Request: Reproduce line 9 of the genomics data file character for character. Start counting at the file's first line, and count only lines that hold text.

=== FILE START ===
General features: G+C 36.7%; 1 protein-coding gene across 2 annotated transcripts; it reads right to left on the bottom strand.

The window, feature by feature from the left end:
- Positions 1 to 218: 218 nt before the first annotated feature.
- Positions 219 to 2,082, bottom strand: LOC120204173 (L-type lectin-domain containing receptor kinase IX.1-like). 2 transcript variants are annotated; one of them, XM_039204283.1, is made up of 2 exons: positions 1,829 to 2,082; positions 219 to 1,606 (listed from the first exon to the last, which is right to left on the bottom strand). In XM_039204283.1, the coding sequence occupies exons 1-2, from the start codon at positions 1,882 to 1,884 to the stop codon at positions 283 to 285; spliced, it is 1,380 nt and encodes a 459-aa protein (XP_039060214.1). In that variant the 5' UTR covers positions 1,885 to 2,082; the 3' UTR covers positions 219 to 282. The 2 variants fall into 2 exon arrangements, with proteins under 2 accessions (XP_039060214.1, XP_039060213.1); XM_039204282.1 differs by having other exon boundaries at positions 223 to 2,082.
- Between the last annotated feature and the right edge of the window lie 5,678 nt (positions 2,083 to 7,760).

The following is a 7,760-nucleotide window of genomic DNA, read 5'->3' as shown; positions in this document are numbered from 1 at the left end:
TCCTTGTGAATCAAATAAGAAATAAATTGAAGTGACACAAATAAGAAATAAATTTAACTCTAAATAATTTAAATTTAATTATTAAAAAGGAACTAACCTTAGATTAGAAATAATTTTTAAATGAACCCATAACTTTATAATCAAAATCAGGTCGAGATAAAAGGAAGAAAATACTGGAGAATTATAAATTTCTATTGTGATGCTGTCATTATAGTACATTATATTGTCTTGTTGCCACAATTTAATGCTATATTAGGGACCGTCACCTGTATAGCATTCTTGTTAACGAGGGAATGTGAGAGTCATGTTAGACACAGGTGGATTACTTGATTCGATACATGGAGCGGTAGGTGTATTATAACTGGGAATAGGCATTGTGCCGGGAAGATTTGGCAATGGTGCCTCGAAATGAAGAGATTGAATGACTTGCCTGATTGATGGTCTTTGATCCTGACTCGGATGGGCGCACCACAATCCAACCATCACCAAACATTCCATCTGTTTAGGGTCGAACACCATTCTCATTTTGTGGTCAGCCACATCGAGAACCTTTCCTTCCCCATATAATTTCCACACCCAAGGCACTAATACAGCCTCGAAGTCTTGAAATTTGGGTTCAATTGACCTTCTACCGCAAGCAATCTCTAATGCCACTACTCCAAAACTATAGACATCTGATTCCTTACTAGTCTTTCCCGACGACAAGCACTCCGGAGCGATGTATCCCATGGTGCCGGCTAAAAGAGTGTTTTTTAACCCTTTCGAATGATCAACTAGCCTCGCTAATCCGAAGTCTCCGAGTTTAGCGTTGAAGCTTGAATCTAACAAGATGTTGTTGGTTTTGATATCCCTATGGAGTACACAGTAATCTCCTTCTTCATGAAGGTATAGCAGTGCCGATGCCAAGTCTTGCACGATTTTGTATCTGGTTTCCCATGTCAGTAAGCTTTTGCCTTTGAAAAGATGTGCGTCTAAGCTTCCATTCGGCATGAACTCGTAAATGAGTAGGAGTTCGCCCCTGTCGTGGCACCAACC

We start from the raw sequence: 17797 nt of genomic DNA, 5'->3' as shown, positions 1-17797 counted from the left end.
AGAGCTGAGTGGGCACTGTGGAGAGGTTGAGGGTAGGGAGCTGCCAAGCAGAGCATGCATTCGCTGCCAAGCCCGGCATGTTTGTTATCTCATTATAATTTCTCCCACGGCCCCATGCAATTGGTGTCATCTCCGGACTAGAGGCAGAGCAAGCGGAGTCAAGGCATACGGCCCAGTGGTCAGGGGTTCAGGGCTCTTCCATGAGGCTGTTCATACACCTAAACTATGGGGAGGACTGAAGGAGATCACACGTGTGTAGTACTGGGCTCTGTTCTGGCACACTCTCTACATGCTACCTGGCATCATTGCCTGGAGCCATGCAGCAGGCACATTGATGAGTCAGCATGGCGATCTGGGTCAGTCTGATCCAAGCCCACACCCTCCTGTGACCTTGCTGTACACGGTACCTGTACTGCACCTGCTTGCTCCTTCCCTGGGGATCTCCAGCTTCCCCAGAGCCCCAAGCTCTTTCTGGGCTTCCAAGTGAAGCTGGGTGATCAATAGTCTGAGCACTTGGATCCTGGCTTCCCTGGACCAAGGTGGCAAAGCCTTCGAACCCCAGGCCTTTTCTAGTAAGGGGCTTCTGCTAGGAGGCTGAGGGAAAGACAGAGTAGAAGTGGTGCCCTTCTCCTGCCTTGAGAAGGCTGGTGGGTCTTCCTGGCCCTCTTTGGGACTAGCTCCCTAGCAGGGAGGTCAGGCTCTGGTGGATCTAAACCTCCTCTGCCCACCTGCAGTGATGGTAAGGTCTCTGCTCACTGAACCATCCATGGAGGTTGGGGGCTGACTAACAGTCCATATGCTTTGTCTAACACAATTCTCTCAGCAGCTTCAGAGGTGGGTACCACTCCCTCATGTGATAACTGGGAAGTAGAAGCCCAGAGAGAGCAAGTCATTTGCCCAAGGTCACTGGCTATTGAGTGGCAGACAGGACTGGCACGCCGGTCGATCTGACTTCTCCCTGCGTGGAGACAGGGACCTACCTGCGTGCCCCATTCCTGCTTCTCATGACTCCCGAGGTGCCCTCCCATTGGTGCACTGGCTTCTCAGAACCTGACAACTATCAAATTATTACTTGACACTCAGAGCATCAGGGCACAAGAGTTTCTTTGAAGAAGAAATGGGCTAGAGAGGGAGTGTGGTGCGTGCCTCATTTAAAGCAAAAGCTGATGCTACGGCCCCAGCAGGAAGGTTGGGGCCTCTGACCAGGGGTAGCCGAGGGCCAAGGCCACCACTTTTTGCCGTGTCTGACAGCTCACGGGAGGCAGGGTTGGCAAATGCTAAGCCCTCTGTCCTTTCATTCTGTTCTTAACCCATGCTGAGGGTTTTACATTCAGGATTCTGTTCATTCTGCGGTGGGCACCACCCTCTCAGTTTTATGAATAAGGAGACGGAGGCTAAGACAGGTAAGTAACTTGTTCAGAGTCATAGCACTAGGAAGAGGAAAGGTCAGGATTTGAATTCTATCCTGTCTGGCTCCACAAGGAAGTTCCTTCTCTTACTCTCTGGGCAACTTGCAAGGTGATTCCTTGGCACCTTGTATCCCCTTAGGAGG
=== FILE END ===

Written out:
AGAGCTGAGTGGGCACTGTGGAGAGGTTGAGGGTAGGGAGCTGCCAAGCAGAGCATGCATTCGCTGCCAAGCCCGGCATGTTTGTTATCTCATTATAATTTCTCCCACGGCCCCATGCAATTGGTGTCATCTCCGGACTAGAGGCAGAGCAAGCGGAGTCAAGGCATACGGCCCAGTGGTCAGGGGTTCAGGGCTCTTCCATGAGGCTGTTCATACACCTAAACTATGGGGAGGACTGAAGGAGATCACACGTGTGTAGTACTGGGCTCTGTTCTGGCACACTCTCTACATGCTACCTGGCATCATTGCCTGGAGCCATGCAGCAGGCACATTGATGAGTCAGCATGGCGATCTGGGTCAGTCTGATCCAAGCCCACACCCTCCTGTGACCTTGCTGTACACGGTACCTGTACTGCACCTGCTTGCTCCTTCCCTGGGGATCTCCAGCTTCCCCAGAGCCCCAAGCTCTTTCTGGGCTTCCAAGTGAAGCTGGGTGATCAATAGTCTGAGCACTTGGATCCTGGCTTCCCTGGACCAAGGTGGCAAAGCCTTCGAACCCCAGGCCTTTTCTAGTAAGGGGCTTCTGCTAGGAGGCTGAGGGAAAGACAGAGTAGAAGTGGTGCCCTTCTCCTGCCTTGAGAAGGCTGGTGGGTCTTCCTGGCCCTCTTTGGGACTAGCTCCCTAGCAGGGAGGTCAGGCTCTGGTGGATCTAAACCTCCTCTGCCCACCTGCAGTGATGGTAAGGTCTCTGCTCACTGAACCATCCATGGAGGTTGGGGGCTGACTAACAGTCCATATGCTTTGTCTAACACAATTCTCTCAGCAGCTTCAGAGGTGGGTACCACTCCCTCATGTGATAACTGGGAAGTAGAAGCCCAGAGAGAGCAAGTCATTTGCCCAAGGTCACTGGCTATTGAGTGGCAGACAGGACTGGCACGCCGGTCGATCTGACTTCTCCCTGCGTGGAGACAGGGACCTACCTGCGTGCCCCATTCCTGCTTCTCATGACTCCCGAGGTGCCCTCCCATTGGTGCACTGGCTTCTCAGAACCTGACAACTATCAAATTATTACTTGACACTCAGAGCATCAGGGCACAAGAGTTTCTTTGAAGAAGAAATGGGCTAGAGAGGGAGTGTGGTGCGTGCCTCATTTAAAGCAAAAGCTGATGCTACGGCCCCAGCAGGAAGGTTGGGGCCTCTGACCAGGGGTAGCCGAGGGCCAAGGCCACCACTTTTTGCCGTGTCTGACAGCTCACGGGAGGCAGGGTTGGCAAATGCTAAGCCCTCTGTCCTTTCATTCTGTTCTTAACCCATGCTGAGGGTTTTACATTCAGGATTCTGTTCATTCTGCGGTGGGCACCACCCTCTCAGTTTTATGAATAAGGAGACGGAGGCTAAGACAGGTAAGTAACTTGTTCAGAGTCATAGCACTAGGAAGAGGAAAGGTCAGGATTTGAATTCTATCCTGTCTGGCTCCACAAGGAAGTTCCTTCTCTTACTCTCTGGGCAACTTGCAAGGTGATTCCTTGGCACCTTGTATCCCCTTAGGAGG